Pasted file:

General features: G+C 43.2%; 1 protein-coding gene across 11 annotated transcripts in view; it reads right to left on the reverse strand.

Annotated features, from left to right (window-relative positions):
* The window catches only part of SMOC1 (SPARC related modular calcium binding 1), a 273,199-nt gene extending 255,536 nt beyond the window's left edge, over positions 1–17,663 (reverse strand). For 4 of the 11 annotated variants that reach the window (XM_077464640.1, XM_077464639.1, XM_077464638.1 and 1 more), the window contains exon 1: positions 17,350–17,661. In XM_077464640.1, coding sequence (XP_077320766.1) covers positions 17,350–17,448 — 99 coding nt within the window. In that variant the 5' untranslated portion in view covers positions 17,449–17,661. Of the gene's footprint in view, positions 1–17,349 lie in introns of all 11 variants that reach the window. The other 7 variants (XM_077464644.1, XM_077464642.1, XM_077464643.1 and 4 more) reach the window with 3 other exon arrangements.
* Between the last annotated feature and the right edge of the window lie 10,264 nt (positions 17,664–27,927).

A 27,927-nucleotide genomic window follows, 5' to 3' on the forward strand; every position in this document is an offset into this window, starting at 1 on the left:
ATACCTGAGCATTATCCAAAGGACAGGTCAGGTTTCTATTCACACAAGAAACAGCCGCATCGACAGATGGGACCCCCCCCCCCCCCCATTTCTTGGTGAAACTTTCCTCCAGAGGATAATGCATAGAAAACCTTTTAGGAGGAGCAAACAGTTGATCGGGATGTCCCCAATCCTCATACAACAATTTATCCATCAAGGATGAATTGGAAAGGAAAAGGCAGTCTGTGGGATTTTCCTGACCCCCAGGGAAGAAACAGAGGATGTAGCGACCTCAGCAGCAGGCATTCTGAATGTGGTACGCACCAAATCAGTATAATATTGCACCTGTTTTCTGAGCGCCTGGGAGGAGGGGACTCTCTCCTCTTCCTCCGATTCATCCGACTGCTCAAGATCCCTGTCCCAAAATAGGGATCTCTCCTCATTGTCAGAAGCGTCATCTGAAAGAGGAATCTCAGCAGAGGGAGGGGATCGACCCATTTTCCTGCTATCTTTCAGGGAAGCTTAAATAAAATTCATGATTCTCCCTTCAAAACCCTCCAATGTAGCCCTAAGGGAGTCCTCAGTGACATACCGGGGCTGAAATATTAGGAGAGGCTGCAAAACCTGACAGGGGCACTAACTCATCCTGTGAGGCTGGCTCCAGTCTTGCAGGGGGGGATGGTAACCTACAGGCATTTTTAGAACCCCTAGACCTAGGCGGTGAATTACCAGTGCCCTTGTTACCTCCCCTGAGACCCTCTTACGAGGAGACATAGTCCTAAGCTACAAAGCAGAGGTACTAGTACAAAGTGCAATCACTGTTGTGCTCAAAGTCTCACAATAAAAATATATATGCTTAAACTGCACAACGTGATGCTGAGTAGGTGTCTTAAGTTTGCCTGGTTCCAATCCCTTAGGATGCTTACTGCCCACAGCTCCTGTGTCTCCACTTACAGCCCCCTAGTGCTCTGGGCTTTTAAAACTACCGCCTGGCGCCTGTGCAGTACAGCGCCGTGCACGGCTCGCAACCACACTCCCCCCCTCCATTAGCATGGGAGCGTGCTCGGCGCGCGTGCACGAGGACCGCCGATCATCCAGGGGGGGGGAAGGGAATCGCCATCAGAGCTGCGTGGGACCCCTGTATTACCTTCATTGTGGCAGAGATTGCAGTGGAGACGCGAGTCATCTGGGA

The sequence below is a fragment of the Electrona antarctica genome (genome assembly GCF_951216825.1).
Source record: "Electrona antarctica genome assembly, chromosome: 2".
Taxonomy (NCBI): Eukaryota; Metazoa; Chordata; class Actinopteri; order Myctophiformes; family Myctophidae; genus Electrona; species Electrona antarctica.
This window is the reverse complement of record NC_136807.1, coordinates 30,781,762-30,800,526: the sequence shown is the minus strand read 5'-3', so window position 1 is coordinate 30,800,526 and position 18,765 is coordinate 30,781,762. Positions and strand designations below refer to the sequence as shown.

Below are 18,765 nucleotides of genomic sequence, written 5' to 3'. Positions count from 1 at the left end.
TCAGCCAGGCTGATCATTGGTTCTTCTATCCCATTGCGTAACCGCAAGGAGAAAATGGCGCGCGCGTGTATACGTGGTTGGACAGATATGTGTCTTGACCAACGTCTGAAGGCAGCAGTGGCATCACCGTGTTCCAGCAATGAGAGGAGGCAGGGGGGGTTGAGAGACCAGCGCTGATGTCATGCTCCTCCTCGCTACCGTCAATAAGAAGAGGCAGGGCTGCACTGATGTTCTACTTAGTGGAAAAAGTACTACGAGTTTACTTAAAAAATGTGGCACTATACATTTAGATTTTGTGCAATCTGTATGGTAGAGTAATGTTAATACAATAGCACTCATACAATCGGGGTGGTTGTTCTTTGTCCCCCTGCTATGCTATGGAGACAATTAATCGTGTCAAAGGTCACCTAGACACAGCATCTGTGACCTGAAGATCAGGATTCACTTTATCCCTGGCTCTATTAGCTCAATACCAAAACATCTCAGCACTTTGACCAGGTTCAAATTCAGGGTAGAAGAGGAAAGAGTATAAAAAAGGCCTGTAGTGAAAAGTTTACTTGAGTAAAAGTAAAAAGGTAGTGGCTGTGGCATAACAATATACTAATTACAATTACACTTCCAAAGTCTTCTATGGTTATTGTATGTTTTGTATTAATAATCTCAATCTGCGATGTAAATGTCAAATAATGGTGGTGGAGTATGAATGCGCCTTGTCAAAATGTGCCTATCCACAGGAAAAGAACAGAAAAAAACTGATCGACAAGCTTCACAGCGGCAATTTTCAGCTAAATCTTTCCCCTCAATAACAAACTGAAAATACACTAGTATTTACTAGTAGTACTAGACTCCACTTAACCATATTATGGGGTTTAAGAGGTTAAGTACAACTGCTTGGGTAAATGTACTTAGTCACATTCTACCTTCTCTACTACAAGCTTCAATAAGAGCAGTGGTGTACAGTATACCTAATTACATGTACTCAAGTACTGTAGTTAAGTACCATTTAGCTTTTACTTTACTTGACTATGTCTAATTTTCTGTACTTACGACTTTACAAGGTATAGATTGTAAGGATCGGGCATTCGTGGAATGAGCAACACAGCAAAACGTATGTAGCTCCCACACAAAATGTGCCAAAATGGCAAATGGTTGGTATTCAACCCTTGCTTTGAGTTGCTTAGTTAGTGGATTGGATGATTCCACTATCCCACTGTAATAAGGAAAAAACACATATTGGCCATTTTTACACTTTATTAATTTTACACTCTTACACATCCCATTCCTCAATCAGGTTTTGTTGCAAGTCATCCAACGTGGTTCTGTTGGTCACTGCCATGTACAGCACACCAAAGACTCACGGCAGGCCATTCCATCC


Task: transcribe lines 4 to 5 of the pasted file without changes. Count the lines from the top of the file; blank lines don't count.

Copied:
* Between the last annotated feature and the right edge of the window lie 10,264 nt (positions 17,664–27,927).

A 27,927-nucleotide genomic window follows, 5' to 3' on the forward strand; every position in this document is an offset into this window, starting at 1 on the left: